Nebraska Power Review Board presented with conflicting arguments on proposed merger

Advocates tout benefits to central Nebraska development, while detractors say it will hurt water users and irrigators

By: - February 15, 2023 12:56 pm
center pivor

Irrigation canals operated by Central help recharge groundwater that in turn provides ample supplies for center-pivot irrigation systems in the central Platte Valley. Irrigators expressed concern about losing power over their water resources in a merger. (courtesy of the Central Nebraska Public Power and Irrigation District)

LINCOLN — A state utilities board was given starkly different opinions Wednesday about the potential impact of merging two central Nebraska power districts.

An attorney representing the Central Nebraska Public Power and Irrigation District said the proposed merger with the Dawson Public Power District continues a “visionary path” begun decades ago when waters of the Platte River were first diverted for irrigation.

“(Central) has reliably and consistently delivered vital water for irrigation to benefit agriculture, our state’s most important industry,” said Kurth Brashear, a lawyer representing Central.

Power Review Board
Members of the Nebraska Power Review Board began hearing arguments Wednesday over the proposed merger of the Central Nebraska Public Power and Irrigation District with Dawson Public Power. (Paul Hammel/Nebraska Examiner)

The president of the Central board, David Rowe, who farms near Darr, testified that merging with Dawson would ensure that hydropower generated by Central would be used locally for the benefit of economic development and jobs.

‘Very exciting’

“It’s very exciting for central Nebraska,” Rowe said.

But an attorney for irrigators protesting the merger said that it’s a lopsided deal, with little benefit for Central or irrigators.

Michael Degan, who represents Citizens Opposed to the Merger, said that the interests of irrigators served by Central can conflict with interests of retail power customers served by Dawson. Under a merged board via the new Platte River Public Power and Irrigation Districts, representatives of water users will be in the minority, he said.

‘No benefit’ for merger

“My clients like Central and the way it is,” Degan said. “There’s no need for this merger, there’s no benefit to this merger.”

Wednesday marked the beginning of three days of hearings before the Nebraska Power Review Board on a merger that will have major ramifications for central Nebraska from Kearney to Ogallala, as well as the rest of the state.

Central, based in Holdrege, operates Kingsley Dam, which forms the state’s largest recreational reservoir, Lake McConaughy. It also manages a series of lakes and canals that serve more than 1,000 surface water irrigators, but also has created a huge mound of underground water south of the Platte River utilized by hundreds of center-pivots.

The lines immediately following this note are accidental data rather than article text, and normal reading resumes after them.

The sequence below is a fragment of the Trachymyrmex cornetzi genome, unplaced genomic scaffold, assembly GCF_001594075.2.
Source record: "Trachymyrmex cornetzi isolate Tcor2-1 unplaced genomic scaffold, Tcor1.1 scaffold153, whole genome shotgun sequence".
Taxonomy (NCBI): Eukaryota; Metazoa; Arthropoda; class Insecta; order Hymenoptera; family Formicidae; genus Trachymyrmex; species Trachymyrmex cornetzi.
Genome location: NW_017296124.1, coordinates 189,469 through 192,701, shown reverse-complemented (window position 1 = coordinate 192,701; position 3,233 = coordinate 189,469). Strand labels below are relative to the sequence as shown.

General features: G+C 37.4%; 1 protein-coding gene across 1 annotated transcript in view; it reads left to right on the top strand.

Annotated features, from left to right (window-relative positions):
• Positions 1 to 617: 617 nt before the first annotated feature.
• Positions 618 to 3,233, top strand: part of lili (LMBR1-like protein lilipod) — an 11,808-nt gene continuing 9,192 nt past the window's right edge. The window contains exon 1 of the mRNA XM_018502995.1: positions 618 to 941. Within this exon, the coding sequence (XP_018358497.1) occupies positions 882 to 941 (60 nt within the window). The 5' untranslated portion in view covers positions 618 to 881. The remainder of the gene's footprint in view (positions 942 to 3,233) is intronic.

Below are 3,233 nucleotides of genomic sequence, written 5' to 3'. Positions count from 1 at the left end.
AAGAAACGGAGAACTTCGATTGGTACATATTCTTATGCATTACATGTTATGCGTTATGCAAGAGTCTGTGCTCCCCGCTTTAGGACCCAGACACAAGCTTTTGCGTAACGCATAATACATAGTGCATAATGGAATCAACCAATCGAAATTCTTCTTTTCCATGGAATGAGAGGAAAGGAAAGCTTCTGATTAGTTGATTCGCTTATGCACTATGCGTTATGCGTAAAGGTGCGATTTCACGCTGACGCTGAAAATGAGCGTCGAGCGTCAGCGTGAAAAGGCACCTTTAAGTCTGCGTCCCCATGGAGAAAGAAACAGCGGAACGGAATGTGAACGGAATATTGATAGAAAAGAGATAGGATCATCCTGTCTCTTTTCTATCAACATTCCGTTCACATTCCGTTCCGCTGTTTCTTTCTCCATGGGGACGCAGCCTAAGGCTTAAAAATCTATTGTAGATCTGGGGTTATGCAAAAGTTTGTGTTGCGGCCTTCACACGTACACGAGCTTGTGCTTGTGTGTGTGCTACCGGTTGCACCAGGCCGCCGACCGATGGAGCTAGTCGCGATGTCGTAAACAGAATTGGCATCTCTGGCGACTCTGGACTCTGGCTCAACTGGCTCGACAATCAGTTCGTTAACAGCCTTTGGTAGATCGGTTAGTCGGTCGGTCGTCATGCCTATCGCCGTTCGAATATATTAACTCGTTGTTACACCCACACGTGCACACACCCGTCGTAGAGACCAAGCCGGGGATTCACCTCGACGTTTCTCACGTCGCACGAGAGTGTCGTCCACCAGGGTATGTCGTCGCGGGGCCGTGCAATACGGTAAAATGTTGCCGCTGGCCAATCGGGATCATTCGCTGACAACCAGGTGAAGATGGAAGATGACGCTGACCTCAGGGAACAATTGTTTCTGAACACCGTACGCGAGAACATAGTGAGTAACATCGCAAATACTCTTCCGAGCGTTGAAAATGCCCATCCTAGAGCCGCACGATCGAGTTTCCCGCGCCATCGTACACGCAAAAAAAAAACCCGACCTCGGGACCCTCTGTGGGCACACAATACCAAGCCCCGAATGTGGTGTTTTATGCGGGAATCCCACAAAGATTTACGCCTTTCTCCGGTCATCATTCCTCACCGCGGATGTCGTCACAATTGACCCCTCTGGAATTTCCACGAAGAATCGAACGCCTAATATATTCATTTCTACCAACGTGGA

Dawson, headquartered in Lexington, sells power to thousands of retail customers, including many irrigators. It doesn’t deliver water for irrigation, nor does it generate power, so it buys electricity from others.

Cash reserve vs. debt

Central generates hydropower at Kingsley Dam and three other sites, generating revenue to offset the cost of delivering water. It has created a $100 million cash reserve for Central; by comparison, Dawson has more than $50 million in debts outstanding.

Facing the expiration of contracts to sell power on the open market, Rowe said that Central began discussions with its neighbor, Dawson, about a proposed merger.

Those discussions began three years ago and resulted in a consultant’s report that estimated a merger could save an estimated $11.7 million for the two districts over seven years.

But on Wednesday, Degan argued that most of those benefits would go to Dawson, not to Central customers.

“There’s practically no value here for Central,” he said.

Brashear disputed that, saying that the two districts would be “stronger together” if they merged and that water interests would continue to be protected.

Irrigators, he said, were wrong to conclude that they will lose “local control.”

Brashear said that local elected officials, on five separate occasions, have voted to move forward with the merger, which is local control.

“Opponents don’t seem to recognize reality,” he told the five members of the Power Review Board.

Testimony is expected to continue into Friday.


Our stories may be republished online or in print under Creative Commons license CC BY-NC-ND 4.0. We ask that you edit only for style or to shorten, provide proper attribution and link to our web site.

Paul Hammel
Paul Hammel

Senior Reporter Paul Hammel has covered the Nebraska state government and the state for decades. Previously with the Omaha World-Herald, Lincoln Journal Star and Omaha Sun, he is a member of the Omaha Press Club's Hall of Fame. He grows hops, brews homemade beer, plays bass guitar and basically loves traveling and writing about the state. A native of Ralston, Nebraska, he is vice president of the John G. Neihardt Foundation.